14 December 2010
STRI Tupper Conference Room, Panama
When is an animal born? Where does it go when it leaves home? How does it die? Many of the most important moments in an animal’s life are hard to study because they are rare or difficult to observe. Over the past 7 years, the Automated Radio Telemetry System (ARTS) on Barro Colorado Island has helped STRI scientists address many of these important questions by allowing them to “see” cryptic events and track animal movements and activities over large distances and long time-periods. Recent technological advances have now made is possible to collect ARTS-style data using satellite technology, and the ARTS initiative will soon be disassembling the original radio-telemetry based system on BCI and transitioning to GPS based tracking. Please join us December 14th, 2010 in the STRI conference room at Tupper, to hear about how the ARTS system has improved our understanding of the behavior and ecology of tropical vertebrates and learn about the exciting new directions we are taking with our animal tracking research.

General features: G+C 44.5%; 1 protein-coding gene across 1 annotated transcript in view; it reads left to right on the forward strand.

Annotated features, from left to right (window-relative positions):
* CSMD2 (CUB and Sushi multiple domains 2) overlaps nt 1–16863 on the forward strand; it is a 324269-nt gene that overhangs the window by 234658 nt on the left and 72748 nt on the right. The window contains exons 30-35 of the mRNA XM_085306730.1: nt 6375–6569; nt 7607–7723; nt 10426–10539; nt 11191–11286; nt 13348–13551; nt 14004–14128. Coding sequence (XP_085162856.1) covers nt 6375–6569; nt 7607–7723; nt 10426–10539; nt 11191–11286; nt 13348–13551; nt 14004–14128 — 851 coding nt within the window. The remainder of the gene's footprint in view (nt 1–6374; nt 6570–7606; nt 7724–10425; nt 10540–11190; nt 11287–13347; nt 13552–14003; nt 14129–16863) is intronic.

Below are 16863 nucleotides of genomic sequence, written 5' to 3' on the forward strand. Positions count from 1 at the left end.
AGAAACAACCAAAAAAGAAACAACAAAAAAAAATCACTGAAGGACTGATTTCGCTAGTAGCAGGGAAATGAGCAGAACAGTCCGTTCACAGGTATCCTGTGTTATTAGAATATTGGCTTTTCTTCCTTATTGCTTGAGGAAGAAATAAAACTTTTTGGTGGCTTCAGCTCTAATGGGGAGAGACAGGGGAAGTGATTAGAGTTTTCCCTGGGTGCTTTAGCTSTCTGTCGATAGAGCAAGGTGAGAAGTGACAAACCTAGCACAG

ARTS Science Symposium: where have we been, where are we going?
12:30-12:55 Rodent thieves: multi-stage dispersal leads to long distance seed dispersal.
Ben Hirsch, Smithsonian Tropical Research Institute & New York State Museum
12:55-13:20 From the pond to the forest: a glimpse into the movements and activity of the veined tree frog on BCI.
Robert Horan, University of Georgia
13:20-13:45 How do small groups survive? Intergroup competition and imbalances of power in white-faced capuchins.
Meg Crofoot, STRI & MPI-O
13:45-14:10 Better to be breakfast lunch or dinner: effect of feeding time on seed dispersal by toucans determined from GPS tags and accelerometers.
Roland Kays, New York State Museum
14:10-14:35 Intrapopulation niche differences: do they exist for northern tamandua anteaters?
Danielle Brown, University of California, Davis
14:35-15:00 Surveying forest mammals using camera traps: From BCI to SIGEO
Patrick Jansen, Smithsonian Tropical Research Institute & Wageningen University
Bryson Voirin, Max Planck Institute for Ornithology
Martin Wikelski, Roland Kays, Meg Crofoot